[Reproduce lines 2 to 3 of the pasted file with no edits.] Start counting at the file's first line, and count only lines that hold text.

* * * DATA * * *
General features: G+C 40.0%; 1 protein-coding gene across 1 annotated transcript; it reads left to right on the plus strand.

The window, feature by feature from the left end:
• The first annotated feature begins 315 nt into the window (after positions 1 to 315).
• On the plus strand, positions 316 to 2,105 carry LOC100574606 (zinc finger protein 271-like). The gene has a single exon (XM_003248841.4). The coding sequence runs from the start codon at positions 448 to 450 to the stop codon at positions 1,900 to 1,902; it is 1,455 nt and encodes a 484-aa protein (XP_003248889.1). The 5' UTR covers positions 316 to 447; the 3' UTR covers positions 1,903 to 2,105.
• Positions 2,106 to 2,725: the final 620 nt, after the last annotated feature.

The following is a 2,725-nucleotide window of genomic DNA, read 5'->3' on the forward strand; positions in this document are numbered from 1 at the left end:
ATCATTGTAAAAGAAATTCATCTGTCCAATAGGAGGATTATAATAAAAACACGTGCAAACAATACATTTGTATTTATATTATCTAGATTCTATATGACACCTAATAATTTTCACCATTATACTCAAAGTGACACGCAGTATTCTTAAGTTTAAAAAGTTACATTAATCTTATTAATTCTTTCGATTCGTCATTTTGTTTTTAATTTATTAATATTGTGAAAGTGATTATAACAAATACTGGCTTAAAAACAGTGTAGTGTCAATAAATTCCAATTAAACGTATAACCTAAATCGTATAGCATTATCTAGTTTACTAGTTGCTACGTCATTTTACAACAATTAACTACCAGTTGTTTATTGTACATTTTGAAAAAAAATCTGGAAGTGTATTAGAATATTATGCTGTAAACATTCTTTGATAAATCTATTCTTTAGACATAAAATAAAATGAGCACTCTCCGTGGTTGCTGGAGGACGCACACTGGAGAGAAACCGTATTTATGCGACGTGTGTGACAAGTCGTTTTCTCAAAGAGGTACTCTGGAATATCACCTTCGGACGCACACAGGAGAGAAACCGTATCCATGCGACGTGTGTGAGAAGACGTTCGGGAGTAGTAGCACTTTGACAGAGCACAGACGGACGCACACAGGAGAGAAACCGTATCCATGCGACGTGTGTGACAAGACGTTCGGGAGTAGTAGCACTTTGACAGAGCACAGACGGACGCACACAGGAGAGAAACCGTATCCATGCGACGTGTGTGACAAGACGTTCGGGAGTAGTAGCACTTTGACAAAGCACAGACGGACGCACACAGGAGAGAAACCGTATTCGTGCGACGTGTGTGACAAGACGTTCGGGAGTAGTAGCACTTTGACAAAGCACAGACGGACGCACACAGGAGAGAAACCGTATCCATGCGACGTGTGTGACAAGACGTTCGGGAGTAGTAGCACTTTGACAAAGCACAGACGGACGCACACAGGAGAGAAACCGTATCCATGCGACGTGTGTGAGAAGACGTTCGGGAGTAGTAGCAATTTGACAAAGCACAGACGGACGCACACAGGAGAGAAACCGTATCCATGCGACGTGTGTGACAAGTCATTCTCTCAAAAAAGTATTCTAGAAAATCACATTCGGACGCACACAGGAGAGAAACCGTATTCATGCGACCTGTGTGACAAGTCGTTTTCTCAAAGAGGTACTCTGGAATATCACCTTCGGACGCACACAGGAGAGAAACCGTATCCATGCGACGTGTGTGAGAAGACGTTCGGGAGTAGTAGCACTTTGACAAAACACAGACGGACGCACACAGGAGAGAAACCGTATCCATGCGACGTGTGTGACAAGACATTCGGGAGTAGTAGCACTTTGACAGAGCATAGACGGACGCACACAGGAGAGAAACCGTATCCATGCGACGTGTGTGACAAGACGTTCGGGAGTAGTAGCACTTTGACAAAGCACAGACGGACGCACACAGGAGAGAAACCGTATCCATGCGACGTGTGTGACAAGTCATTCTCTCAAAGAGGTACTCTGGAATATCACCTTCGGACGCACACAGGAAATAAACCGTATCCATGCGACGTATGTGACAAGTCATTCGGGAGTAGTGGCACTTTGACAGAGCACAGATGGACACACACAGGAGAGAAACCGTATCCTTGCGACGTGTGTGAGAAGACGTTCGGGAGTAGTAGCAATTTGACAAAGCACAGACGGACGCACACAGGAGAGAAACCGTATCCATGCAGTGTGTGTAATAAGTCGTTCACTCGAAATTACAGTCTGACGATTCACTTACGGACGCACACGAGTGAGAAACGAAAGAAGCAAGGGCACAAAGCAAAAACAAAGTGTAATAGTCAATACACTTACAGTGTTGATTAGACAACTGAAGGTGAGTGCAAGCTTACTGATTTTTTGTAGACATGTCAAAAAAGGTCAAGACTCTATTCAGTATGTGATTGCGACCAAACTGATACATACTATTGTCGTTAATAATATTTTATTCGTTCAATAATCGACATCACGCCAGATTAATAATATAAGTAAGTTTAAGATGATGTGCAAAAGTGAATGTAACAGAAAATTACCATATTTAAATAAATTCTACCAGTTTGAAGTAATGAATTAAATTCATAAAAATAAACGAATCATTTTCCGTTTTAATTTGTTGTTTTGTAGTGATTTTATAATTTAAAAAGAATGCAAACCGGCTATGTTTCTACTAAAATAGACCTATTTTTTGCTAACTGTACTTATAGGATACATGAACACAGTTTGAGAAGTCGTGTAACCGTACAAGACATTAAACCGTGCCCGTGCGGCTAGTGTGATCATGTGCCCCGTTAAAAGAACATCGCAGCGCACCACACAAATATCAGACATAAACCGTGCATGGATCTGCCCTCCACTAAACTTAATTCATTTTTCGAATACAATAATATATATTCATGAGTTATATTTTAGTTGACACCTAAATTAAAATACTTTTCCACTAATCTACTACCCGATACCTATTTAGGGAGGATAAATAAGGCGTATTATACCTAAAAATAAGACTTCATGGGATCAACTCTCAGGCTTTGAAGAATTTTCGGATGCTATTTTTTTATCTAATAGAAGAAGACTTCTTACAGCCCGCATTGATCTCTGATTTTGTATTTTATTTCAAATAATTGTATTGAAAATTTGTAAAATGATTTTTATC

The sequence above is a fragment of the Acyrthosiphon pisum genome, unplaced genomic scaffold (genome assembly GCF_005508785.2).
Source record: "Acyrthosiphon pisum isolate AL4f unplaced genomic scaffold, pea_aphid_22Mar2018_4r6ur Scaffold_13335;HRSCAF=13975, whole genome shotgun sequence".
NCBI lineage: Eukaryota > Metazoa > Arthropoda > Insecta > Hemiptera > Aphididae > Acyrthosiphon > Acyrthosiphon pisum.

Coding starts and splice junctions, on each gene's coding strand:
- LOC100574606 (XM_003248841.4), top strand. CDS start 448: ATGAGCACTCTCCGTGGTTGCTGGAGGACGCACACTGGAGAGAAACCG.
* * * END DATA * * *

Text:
The window, feature by feature from the left end:
• The first annotated feature begins 315 nt into the window (after positions 1 to 315).